The Hittite Stone and Sculpture Quarry at Karakiz Kasabasi and Hapis Bokazi in the District of Sorgun, Yozgat, Central Anatolia

Summers, Geoffrey
Ozen, Erol
An extensive stone quarry dating to the Hittite Empire period in the Late Bronze Age is located at Karakiz Kasabasi in the province ofYozgat, north-central Anatolia. In addition to numerous traces of stone quarrying, several exceptional unfinished pieces were found at the site, including two bases each sculpted from a single block and comprising a pedestal supported by a pair of lions a large drum, and a large basin. These unique pieces are described and illustrated, followed by a discussion of their probable date and cultural context. The only associated finds are fragments of stone hammers. No second-millennium settlement has been located in the region, and there is no good clue as to the intended destination of the quarried building stone and sculpted pieces.*


The Hexagonal Basin at Komana: A Preliminary Architectural Study
Çinici, Ahmet; Erciyas, Deniz Burcu (Middle East Technical University, Faculty of Architecture, 2010-07-28)
Komana, 9 km northeast of modern day Tokat in the ancient Kingdom of Mithradates of the Hellenistic period, is mostly known from 19th century travellers’ accounts, and the ancient author Strabo’s Geography. However no proper archaeological investigation has been carried out until 2004. Between 2004 and 2008, a team from the Graduate Program in Settlement Archaeology at the Middle East Technical University, led by B. Erciyas, conducted extensive and intensive surveys, geophysical prospection, archival study ...
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The site of Ugurlu on the island of Gokceada (Imbros) is the earliest known Neolithic settlement within the Aegean Islands (c.6800-4500 cal. BC). In total, 37 pits, associated with a rich variety of artefacts as well as human and animal bones were excavated in the Late Neolithic and Early Chalcolithic levels of the site (c.5900-4500 BC). The pits belonging to the early sixth millennium BC levels of Ugurlu were small and located within the houses that seem to have gone through multiple episodes of house dest...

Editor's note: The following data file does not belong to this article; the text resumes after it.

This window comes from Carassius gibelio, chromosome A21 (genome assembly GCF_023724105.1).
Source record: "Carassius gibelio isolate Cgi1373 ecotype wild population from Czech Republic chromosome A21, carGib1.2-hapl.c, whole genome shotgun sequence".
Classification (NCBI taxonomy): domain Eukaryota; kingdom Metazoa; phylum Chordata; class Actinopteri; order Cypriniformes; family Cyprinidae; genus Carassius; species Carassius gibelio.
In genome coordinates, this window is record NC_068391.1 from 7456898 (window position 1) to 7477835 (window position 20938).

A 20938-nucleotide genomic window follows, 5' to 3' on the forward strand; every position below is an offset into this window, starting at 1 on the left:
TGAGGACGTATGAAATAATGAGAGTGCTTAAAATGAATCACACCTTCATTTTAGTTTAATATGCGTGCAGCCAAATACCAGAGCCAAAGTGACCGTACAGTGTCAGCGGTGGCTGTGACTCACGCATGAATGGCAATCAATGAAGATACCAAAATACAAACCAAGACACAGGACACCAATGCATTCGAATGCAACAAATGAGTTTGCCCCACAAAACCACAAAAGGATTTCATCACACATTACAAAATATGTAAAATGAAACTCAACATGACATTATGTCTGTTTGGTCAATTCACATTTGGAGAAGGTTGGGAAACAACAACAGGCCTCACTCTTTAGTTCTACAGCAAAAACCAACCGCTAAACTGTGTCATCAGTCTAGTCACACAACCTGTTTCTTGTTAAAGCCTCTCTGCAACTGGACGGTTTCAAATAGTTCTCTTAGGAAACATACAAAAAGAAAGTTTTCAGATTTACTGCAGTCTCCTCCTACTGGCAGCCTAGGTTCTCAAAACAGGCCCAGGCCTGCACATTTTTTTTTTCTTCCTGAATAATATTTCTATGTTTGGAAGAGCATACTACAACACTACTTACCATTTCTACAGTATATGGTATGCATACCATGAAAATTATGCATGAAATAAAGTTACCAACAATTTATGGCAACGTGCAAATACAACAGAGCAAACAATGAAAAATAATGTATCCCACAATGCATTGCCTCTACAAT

The ancient DNA and archaeobotanical analysis suggest cultivation of Triticum aestivum subsp. spelta at Yumuktepe and Yenikapi Pottery Neolithic sites in Turkey
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Archaeobotanical materials subject to aDNA analysis were recovered from Yumuktepe and Yenikapi, two important archaeological sites in Anatolia and date back to the Pottery Neolithic Period i.e., 7th millennium BC. Many charred ancient seeds representing various cereal species including a great number of wheat grains were documented in mentioned sites. Among the cereal seeds, charred wheat samples were tentatively identified as Triticum aestivum subsp. spelta L. or Triticum new glume wheat (NGW) or atypical ...
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The Hasankeyf Antique City located in southeastern Anatolia (Turkey) includes several historical heritages and man-made caves. It is mainly located in dolomitic limestone. The city will be partly under water after reservoir impounding of the Ilisu dam, and the limestone will be subjected to cyclic processes such as wetting-drying and freezing-thawing. Although a new town is formed and part of the city is transported to a nearby area, this cannot be done for many existing historical and cultural values at th...
The 19th century olive oil industry in Ayvalik and its impact on the settlement pattern
Terzi, Esra; Erciyas, Deniz Burcu; Department of Settlement Archaeology (2007)
Ayvalık which is located on the Aegean coast of the West Anatolia made its main breakthrough in the 19th century and owe this development to olive oil production which was the main economic input of the settlement since the establishment of Ayvalık. Ayvalık was within the hinterland of İzmir which was gained importance as a regional trade centre in the 19th century. Thus, Ayvalık found the way to improve its trade relations in an international level and eventually increase its olive oil production volume du...
Citation Formats
G. Summers and E. Ozen, “The Hittite Stone and Sculpture Quarry at Karakiz Kasabasi and Hapis Bokazi in the District of Sorgun, Yozgat, Central Anatolia,” AMERICAN JOURNAL OF ARCHAEOLOGY, pp. 507–519, 2012, Accessed: 00, 2020. [Online]. Available: